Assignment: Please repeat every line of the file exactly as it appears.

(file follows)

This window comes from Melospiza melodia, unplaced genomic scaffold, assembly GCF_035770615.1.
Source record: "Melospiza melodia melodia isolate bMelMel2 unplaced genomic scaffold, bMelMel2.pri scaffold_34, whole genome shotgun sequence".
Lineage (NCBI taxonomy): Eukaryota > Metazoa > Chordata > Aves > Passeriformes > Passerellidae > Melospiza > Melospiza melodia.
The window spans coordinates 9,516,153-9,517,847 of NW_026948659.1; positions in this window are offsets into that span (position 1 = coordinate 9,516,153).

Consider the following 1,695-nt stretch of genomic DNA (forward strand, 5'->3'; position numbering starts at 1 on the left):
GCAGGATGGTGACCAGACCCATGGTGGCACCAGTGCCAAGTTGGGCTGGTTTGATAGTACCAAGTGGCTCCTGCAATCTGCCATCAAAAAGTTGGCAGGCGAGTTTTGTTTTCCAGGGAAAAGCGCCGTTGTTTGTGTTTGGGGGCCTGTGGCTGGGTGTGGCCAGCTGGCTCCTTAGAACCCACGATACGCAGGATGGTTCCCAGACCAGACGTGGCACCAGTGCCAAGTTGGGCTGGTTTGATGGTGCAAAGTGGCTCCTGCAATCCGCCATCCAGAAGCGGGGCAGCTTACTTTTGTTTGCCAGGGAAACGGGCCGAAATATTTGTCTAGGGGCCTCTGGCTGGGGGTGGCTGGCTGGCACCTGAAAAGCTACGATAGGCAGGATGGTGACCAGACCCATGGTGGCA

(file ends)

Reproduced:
This window comes from Melospiza melodia, unplaced genomic scaffold, assembly GCF_035770615.1.
Source record: "Melospiza melodia melodia isolate bMelMel2 unplaced genomic scaffold, bMelMel2.pri scaffold_34, whole genome shotgun sequence".
Lineage (NCBI taxonomy): Eukaryota > Metazoa > Chordata > Aves > Passeriformes > Passerellidae > Melospiza > Melospiza melodia.
The window spans coordinates 9,516,153-9,517,847 of NW_026948659.1; positions in this window are offsets into that span (position 1 = coordinate 9,516,153).

Consider the following 1,695-nt stretch of genomic DNA (forward strand, 5'->3'; position numbering starts at 1 on the left):
GCAGGATGGTGACCAGACCCATGGTGGCACCAGTGCCAAGTTGGGCTGGTTTGATAGTACCAAGTGGCTCCTGCAATCTGCCATCAAAAAGTTGGCAGGCGAGTTTTGTTTTCCAGGGAAAAGCGCCGTTGTTTGTGTTTGGGGGCCTGTGGCTGGGTGTGGCCAGCTGGCTCCTTAGAACCCACGATACGCAGGATGGTTCCCAGACCAGACGTGGCACCAGTGCCAAGTTGGGCTGGTTTGATGGTGCAAAGTGGCTCCTGCAATCCGCCATCCAGAAGCGGGGCAGCTTACTTTTGTTTGCCAGGGAAACGGGCCGAAATATTTGTCTAGGGGCCTCTGGCTGGGGGTGGCTGGCTGGCACCTGAAAAGCTACGATAGGCAGGATGGTGACCAGACCCATGGTGGCA